Students in Britain demonstrated against the war on March 5, as part of the international day of action called by the NYSPC (National Youth and Student Peace Coalition). The demo in Britain was on a much smaller scale than student demos in most other countries, but showed a change in the mood among the active layers of school and university students.
In London 500 students demonstrated in Whitehall, the seat of government. An estimated 400 students demonstrated in Sheffield, 300 in Leeds, 400 in Birmingham and many other smaller lobbies were organized up and down the country. This action, although relatively small shows that the youth are becoming more radical, and want to become more involved in politics; the most active will be searching for revolutionary ideas, something that in the past was questioned by skeptical and tired people.
The demos included school and university students. In London, for instance, we had students from Brunel University, Imperial College, SOAS and the LSE (London School of Economics). The lobby was organized by the Stop the War Coalition and the NUS (National Union of Students). The relatively low turn out stands in contradiction to the mood among young people. If the action was properly organized it could have been much bigger. At the current time the NUS, with millions of members across Britain, do not seem to regard anti war activity as a priority. This is something which will change in the future as the NUS comes under increasing pressure from a left moving, radicalized student population.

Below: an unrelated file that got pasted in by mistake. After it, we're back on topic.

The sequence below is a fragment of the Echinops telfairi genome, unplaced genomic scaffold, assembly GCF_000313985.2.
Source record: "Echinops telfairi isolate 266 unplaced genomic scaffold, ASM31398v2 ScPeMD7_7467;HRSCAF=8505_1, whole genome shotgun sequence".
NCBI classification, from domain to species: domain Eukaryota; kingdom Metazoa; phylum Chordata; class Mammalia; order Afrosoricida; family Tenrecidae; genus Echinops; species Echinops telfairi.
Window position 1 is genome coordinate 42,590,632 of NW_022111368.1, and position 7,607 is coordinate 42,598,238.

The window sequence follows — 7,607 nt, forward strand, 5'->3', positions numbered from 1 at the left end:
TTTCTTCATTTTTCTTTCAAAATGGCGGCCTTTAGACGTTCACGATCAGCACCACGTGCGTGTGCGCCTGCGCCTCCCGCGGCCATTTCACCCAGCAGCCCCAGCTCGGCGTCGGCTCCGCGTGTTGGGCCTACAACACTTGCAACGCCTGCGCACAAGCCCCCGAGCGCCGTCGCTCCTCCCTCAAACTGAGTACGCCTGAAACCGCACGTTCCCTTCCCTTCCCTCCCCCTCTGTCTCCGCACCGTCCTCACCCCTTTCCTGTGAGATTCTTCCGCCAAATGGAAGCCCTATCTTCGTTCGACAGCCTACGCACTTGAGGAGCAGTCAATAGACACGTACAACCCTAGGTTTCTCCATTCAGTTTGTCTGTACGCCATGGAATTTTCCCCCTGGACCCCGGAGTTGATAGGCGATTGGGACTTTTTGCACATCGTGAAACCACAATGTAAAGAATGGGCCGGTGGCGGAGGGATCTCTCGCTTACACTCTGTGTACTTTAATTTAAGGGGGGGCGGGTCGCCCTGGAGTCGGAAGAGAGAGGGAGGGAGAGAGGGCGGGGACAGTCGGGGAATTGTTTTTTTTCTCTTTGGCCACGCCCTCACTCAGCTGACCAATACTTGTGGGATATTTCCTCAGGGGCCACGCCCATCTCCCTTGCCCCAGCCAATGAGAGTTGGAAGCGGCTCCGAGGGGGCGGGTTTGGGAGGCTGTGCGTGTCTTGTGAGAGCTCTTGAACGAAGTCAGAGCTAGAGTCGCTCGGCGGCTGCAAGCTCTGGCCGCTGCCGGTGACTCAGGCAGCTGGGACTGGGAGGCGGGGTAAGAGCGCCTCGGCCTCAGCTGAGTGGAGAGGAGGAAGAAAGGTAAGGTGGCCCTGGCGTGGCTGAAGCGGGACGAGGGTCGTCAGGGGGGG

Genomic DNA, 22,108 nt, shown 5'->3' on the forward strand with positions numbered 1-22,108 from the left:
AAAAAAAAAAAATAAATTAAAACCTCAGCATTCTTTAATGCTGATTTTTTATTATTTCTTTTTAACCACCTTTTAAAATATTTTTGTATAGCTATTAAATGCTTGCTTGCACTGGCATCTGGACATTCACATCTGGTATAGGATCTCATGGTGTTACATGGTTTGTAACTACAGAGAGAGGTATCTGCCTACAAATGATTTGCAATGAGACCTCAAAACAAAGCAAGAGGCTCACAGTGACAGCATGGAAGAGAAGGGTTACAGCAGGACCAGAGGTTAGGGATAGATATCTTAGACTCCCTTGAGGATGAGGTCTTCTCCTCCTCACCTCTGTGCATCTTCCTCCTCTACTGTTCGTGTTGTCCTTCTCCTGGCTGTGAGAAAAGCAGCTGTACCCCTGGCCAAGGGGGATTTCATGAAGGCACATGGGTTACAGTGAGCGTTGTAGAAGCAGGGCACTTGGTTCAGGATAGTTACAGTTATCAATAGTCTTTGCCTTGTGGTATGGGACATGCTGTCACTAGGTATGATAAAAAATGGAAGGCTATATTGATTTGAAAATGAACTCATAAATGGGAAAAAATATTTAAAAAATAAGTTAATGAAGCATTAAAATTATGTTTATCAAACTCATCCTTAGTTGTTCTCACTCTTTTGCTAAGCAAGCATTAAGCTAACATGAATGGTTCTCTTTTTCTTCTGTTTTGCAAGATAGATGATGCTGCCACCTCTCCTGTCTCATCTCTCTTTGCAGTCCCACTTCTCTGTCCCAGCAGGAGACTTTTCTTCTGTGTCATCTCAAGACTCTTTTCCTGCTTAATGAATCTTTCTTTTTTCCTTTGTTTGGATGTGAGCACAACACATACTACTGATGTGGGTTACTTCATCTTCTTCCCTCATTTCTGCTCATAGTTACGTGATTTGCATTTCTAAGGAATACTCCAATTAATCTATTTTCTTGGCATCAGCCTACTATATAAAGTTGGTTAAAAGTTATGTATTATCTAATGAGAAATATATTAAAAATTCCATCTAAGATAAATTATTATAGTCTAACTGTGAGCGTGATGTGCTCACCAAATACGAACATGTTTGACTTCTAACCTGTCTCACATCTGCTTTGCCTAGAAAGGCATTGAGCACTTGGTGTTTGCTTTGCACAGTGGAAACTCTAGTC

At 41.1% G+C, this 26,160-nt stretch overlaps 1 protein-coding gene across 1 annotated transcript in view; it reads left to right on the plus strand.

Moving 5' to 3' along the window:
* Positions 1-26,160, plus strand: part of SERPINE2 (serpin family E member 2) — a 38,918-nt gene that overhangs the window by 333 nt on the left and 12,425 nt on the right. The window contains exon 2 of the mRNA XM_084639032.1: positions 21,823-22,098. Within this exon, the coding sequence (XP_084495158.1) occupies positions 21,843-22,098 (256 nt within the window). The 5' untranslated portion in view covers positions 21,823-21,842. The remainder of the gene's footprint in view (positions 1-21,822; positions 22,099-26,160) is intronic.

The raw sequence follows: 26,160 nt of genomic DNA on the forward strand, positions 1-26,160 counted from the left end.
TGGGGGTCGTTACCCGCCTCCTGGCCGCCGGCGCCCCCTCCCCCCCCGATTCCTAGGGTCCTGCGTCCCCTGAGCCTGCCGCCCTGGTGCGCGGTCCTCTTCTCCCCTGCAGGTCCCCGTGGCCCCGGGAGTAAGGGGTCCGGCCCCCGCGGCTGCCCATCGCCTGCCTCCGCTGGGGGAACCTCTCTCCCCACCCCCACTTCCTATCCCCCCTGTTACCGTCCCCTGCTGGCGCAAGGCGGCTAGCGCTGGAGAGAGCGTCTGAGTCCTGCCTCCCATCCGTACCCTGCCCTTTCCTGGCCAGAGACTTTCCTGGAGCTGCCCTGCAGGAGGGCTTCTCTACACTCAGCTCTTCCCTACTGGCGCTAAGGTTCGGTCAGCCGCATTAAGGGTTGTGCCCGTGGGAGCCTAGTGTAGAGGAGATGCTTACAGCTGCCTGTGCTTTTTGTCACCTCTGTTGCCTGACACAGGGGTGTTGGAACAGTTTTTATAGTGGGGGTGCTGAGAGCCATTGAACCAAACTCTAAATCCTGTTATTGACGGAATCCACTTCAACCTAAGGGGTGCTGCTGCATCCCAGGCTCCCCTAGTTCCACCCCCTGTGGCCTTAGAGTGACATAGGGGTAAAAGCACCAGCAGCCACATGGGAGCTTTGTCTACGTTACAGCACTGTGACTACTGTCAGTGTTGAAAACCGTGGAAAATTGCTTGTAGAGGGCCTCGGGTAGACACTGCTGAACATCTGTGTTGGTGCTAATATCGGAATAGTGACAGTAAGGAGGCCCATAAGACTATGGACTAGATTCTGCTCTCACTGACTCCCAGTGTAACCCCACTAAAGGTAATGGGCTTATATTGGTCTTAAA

Students from other schools in London organised solidarity meetings and handed out leaflets on the same day, but expressed their concerned about being victimized by the school authorities. “If the demos were bigger, would have major coverage and the kids would not be so scared of getting into trouble” said a student who was not able to attend the demo.
The police were generally rude, and over reacted by bringing in mounted officer to intimidate demonstrators. At the end of the demo, the horses surrounded the protesters only allowing them out in groups of two. These scenes were reminiscent of the Mayday demos in London a few years ago. Of course smaller demonstrations can be treated “less respectfully” by the police. Only a more organized walkout, and demonstration can prevent the police behaving in such manner.
This day of action should be used to build up for a walkout in the schools and universities on the day war breaks out. This should go hand in hand with a massive campaign of mass meetings in schools and universities.
The reports of Pakistan, Spain and America should be studied in order to develop a mass movement of the students and working class youth to stop the war.